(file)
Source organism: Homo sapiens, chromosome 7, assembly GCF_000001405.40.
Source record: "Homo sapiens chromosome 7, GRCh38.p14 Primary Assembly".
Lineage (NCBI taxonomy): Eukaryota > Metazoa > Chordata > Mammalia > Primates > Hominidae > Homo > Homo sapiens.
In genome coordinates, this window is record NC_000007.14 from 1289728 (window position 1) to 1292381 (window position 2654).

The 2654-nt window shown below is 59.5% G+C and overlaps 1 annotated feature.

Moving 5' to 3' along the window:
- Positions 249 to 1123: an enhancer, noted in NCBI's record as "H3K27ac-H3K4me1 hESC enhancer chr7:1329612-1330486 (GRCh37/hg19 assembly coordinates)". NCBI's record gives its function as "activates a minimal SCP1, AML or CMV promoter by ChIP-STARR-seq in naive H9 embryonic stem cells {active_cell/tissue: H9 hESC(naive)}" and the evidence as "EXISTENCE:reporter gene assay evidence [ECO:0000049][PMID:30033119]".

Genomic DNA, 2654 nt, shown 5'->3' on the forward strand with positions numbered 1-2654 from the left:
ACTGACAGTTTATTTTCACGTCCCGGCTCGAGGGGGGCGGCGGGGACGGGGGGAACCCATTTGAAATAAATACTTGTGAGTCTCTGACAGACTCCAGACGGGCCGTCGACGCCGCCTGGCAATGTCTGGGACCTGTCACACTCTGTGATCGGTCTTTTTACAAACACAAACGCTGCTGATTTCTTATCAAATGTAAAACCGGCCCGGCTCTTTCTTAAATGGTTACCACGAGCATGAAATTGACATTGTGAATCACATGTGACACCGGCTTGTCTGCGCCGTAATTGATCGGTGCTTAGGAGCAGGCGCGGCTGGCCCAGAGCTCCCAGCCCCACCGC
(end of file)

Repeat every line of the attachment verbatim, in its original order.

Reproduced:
Source organism: Homo sapiens, chromosome 7, assembly GCF_000001405.40.
Source record: "Homo sapiens chromosome 7, GRCh38.p14 Primary Assembly".
Lineage (NCBI taxonomy): Eukaryota > Metazoa > Chordata > Mammalia > Primates > Hominidae > Homo > Homo sapiens.
In genome coordinates, this window is record NC_000007.14 from 1289728 (window position 1) to 1292381 (window position 2654).

The 2654-nt window shown below is 59.5% G+C and overlaps 1 annotated feature.

Moving 5' to 3' along the window:
- Positions 249 to 1123: an enhancer, noted in NCBI's record as "H3K27ac-H3K4me1 hESC enhancer chr7:1329612-1330486 (GRCh37/hg19 assembly coordinates)". NCBI's record gives its function as "activates a minimal SCP1, AML or CMV promoter by ChIP-STARR-seq in naive H9 embryonic stem cells {active_cell/tissue: H9 hESC(naive)}" and the evidence as "EXISTENCE:reporter gene assay evidence [ECO:0000049][PMID:30033119]".

Genomic DNA, 2654 nt, shown 5'->3' on the forward strand with positions numbered 1-2654 from the left:
ACTGACAGTTTATTTTCACGTCCCGGCTCGAGGGGGGCGGCGGGGACGGGGGGAACCCATTTGAAATAAATACTTGTGAGTCTCTGACAGACTCCAGACGGGCCGTCGACGCCGCCTGGCAATGTCTGGGACCTGTCACACTCTGTGATCGGTCTTTTTACAAACACAAACGCTGCTGATTTCTTATCAAATGTAAAACCGGCCCGGCTCTTTCTTAAATGGTTACCACGAGCATGAAATTGACATTGTGAATCACATGTGACACCGGCTTGTCTGCGCCGTAATTGATCGGTGCTTAGGAGCAGGCGCGGCTGGCCCAGAGCTCCCAGCCCCACCGC